In a recent workers’ compensation case, Blue v. Arrington, Md. Ct. Sp. App. (2015), the Maryland Court of Special Appeals had before it the issue of an individual attempting to seek compensation due to the alleged negligence of his co-worker in causing his personal injuries suffered while on duty.
The case arose out of an incident in which the plaintiff, Stinyard Blue, was working for Baltimore City. He was performing his duties as an aide on a garbage truck. As such, he was “side mounted” on the outside of the garbage truck that his co-worker was driving. Then, while reportedly on a cellphone, the co-worker turned the vehicle, crushing the plaintiff’s legs and midsection between a fence and a brick wall. Following the incident, the plaintiff filed a claim under the Maryland Workers’ Compensation Act, for which he received benefits for lost wages, medical expenses, and permanent disability.
Following the workers’ compensation claim, the plaintiff filed a complaint in the local circuit court against his co-worker, alleging that he was negligent in failing to exercise the proper level of care in driving the vehicle. The City, on behalf of the co-worker, moved to dismiss the complaint, arguing that by statute local government employees cannot file complaints against negligent co-workers for tortious conduct occurring within the scope of employment that are compensable by the Maryland workers’ compensation scheme. The circuit court agreed with that interpretation and granted the motion to dismiss.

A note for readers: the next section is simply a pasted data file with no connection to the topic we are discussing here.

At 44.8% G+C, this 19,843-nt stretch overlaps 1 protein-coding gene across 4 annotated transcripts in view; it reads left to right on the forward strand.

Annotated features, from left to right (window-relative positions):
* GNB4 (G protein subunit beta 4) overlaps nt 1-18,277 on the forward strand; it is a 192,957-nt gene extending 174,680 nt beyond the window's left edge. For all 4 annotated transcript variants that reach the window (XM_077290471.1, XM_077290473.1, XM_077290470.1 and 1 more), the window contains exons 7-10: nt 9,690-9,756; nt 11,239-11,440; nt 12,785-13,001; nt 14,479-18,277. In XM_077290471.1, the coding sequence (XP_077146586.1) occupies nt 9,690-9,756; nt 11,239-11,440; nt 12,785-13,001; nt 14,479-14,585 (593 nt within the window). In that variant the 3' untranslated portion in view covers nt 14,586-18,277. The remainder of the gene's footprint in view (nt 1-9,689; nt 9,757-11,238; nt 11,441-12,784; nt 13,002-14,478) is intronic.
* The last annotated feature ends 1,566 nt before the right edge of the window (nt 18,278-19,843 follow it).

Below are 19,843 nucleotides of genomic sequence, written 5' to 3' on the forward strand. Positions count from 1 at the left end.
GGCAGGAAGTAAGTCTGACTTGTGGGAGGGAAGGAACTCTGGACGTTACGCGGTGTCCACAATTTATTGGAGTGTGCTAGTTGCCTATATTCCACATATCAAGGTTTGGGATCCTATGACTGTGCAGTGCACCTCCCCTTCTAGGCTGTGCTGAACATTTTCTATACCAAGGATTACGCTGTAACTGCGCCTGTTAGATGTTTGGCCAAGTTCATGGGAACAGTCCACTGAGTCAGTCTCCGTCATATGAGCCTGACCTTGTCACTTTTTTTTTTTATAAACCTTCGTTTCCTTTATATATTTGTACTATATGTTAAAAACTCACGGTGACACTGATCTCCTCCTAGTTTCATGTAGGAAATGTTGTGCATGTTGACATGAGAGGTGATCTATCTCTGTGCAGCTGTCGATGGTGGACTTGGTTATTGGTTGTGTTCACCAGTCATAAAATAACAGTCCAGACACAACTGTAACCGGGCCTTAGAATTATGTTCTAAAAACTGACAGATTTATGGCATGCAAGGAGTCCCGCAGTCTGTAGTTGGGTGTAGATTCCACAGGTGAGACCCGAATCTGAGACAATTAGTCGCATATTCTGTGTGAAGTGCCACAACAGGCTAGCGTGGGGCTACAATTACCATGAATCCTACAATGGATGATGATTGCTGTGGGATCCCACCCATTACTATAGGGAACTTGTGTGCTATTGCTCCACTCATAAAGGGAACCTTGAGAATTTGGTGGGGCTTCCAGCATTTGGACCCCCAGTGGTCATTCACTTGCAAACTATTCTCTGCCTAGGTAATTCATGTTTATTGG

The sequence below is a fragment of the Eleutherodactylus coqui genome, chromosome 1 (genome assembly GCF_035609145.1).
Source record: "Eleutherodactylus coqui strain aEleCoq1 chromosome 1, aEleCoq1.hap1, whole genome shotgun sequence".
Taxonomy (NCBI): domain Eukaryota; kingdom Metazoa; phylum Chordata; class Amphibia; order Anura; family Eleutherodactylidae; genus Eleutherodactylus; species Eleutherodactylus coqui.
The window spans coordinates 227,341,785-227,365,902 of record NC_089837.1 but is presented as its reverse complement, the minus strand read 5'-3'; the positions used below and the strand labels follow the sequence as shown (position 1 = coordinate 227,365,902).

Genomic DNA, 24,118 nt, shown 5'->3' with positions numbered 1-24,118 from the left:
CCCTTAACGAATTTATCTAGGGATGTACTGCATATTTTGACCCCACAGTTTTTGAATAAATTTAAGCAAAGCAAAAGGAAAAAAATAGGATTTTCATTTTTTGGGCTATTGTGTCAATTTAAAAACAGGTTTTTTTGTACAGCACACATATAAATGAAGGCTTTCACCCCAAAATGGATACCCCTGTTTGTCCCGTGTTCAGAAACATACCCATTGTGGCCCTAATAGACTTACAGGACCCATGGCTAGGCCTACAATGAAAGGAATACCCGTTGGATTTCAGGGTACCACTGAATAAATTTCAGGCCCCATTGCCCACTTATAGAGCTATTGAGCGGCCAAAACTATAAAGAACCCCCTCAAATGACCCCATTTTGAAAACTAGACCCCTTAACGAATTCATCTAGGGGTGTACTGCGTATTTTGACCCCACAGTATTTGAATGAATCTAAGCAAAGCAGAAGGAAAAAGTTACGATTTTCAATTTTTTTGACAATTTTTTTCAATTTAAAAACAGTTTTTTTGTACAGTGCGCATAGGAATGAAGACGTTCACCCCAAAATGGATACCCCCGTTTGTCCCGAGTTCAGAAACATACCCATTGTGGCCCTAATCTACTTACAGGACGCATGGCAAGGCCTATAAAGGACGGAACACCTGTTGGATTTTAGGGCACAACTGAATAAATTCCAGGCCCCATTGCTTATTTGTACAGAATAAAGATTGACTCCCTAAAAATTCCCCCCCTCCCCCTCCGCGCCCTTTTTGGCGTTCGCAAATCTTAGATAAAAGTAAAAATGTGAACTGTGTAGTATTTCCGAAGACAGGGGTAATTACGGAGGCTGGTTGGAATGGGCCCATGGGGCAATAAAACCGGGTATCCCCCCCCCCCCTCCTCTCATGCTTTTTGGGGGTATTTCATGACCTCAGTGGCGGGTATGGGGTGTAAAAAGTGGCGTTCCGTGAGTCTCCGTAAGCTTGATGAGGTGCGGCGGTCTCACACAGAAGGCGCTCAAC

The plaintiff challenged the finding, under appeal, and argued that the Maryland statute precluding his suit was a violation of his equal protection rights. The court thus engaged in an overview of the various constitutional standards applied in construing the legality of statutes, and it found that the law was subject to a rational basis test, which it passed because it did not burden a suspect class or a fundamental right.
The court engaged in a discussion of the limitation of the local governmental liability on the basis that the state wanted to limit the amount of settlements for which taxpayers were ultimately footing the bill.
Additionally, it found that, since the statute only applied to claims that were otherwise covered by workers’ compensation benefits, it did not restrict access to courts and did not restrict claims that fell without the confines of the workers’ compensation scheme.
The judgment of the circuit court was thus affirmed.
When it comes to a situation in which you or a loved one are injured on the job or suffer physically as a result of a job, you may need the help of our Maryland workers’ compensation attorneys in Greenbelt, MD. A workers’ compensation attorney from Foran & Foran, P.A. will be able to provide you with personal and professional representation that inspires confidence.
More Blog Posts:
Maryland Court of Special Appeals Rules in Medical Malpractice Case, Maryland Personal Injury Blog, published June 24, 2015